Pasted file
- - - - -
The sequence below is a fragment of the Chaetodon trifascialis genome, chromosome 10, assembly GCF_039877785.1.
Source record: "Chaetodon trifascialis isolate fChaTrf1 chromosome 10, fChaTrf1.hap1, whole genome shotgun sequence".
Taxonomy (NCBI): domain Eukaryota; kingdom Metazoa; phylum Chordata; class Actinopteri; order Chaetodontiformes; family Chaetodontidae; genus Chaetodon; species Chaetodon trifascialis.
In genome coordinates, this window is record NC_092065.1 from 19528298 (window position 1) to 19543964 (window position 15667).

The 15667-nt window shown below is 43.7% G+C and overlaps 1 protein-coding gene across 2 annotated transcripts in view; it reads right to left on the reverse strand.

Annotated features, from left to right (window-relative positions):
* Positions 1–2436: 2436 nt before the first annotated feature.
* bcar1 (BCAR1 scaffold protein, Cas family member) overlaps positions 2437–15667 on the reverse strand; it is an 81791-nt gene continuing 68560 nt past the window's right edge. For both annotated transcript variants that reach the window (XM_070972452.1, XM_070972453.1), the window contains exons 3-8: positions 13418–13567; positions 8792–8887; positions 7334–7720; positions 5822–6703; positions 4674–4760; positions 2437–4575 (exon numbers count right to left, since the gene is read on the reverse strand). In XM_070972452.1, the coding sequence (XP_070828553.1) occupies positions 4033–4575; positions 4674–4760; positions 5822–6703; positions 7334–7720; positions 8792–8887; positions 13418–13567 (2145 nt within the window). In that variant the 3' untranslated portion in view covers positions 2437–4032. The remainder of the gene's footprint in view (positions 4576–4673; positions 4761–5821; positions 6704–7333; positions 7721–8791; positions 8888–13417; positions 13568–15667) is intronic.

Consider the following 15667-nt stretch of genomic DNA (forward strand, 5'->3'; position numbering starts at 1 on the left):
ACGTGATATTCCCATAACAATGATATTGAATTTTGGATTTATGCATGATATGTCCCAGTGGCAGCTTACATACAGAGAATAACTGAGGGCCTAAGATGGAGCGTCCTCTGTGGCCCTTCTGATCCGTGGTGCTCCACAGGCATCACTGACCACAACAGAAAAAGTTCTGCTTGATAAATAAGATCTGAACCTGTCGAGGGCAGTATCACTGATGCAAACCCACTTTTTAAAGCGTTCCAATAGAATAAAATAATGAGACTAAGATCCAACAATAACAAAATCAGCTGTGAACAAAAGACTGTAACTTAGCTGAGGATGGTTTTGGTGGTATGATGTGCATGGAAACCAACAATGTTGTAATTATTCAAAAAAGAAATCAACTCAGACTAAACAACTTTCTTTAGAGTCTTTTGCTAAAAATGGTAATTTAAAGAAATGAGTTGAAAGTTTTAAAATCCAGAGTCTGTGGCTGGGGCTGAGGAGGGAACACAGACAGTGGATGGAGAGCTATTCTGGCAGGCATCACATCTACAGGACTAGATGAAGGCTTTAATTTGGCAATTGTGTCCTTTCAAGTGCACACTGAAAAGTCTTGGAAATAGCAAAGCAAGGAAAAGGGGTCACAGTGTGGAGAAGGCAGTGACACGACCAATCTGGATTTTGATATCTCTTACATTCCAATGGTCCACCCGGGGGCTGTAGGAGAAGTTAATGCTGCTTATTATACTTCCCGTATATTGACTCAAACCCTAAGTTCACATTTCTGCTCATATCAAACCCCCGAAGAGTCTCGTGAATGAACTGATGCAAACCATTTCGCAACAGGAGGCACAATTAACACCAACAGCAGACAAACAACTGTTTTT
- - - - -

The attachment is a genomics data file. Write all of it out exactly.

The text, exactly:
The sequence below is a fragment of the Chaetodon trifascialis genome, chromosome 10, assembly GCF_039877785.1.
Source record: "Chaetodon trifascialis isolate fChaTrf1 chromosome 10, fChaTrf1.hap1, whole genome shotgun sequence".
Taxonomy (NCBI): domain Eukaryota; kingdom Metazoa; phylum Chordata; class Actinopteri; order Chaetodontiformes; family Chaetodontidae; genus Chaetodon; species Chaetodon trifascialis.
In genome coordinates, this window is record NC_092065.1 from 19528298 (window position 1) to 19543964 (window position 15667).

The 15667-nt window shown below is 43.7% G+C and overlaps 1 protein-coding gene across 2 annotated transcripts in view; it reads right to left on the reverse strand.

Annotated features, from left to right (window-relative positions):
* Positions 1–2436: 2436 nt before the first annotated feature.
* bcar1 (BCAR1 scaffold protein, Cas family member) overlaps positions 2437–15667 on the reverse strand; it is an 81791-nt gene continuing 68560 nt past the window's right edge. For both annotated transcript variants that reach the window (XM_070972452.1, XM_070972453.1), the window contains exons 3-8: positions 13418–13567; positions 8792–8887; positions 7334–7720; positions 5822–6703; positions 4674–4760; positions 2437–4575 (exon numbers count right to left, since the gene is read on the reverse strand). In XM_070972452.1, the coding sequence (XP_070828553.1) occupies positions 4033–4575; positions 4674–4760; positions 5822–6703; positions 7334–7720; positions 8792–8887; positions 13418–13567 (2145 nt within the window). In that variant the 3' untranslated portion in view covers positions 2437–4032. The remainder of the gene's footprint in view (positions 4576–4673; positions 4761–5821; positions 6704–7333; positions 7721–8791; positions 8888–13417; positions 13568–15667) is intronic.

Consider the following 15667-nt stretch of genomic DNA (forward strand, 5'->3'; position numbering starts at 1 on the left):
ACGTGATATTCCCATAACAATGATATTGAATTTTGGATTTATGCATGATATGTCCCAGTGGCAGCTTACATACAGAGAATAACTGAGGGCCTAAGATGGAGCGTCCTCTGTGGCCCTTCTGATCCGTGGTGCTCCACAGGCATCACTGACCACAACAGAAAAAGTTCTGCTTGATAAATAAGATCTGAACCTGTCGAGGGCAGTATCACTGATGCAAACCCACTTTTTAAAGCGTTCCAATAGAATAAAATAATGAGACTAAGATCCAACAATAACAAAATCAGCTGTGAACAAAAGACTGTAACTTAGCTGAGGATGGTTTTGGTGGTATGATGTGCATGGAAACCAACAATGTTGTAATTATTCAAAAAAGAAATCAACTCAGACTAAACAACTTTCTTTAGAGTCTTTTGCTAAAAATGGTAATTTAAAGAAATGAGTTGAAAGTTTTAAAATCCAGAGTCTGTGGCTGGGGCTGAGGAGGGAACACAGACAGTGGATGGAGAGCTATTCTGGCAGGCATCACATCTACAGGACTAGATGAAGGCTTTAATTTGGCAATTGTGTCCTTTCAAGTGCACACTGAAAAGTCTTGGAAATAGCAAAGCAAGGAAAAGGGGTCACAGTGTGGAGAAGGCAGTGACACGACCAATCTGGATTTTGATATCTCTTACATTCCAATGGTCCACCCGGGGGCTGTAGGAGAAGTTAATGCTGCTTATTATACTTCCCGTATATTGACTCAAACCCTAAGTTCACATTTCTGCTCATATCAAACCCCCGAAGAGTCTCGTGAATGAACTGATGCAAACCATTTCGCAACAGGAGGCACAATTAACACCAACAGCAGACAAACAACTGTTTTT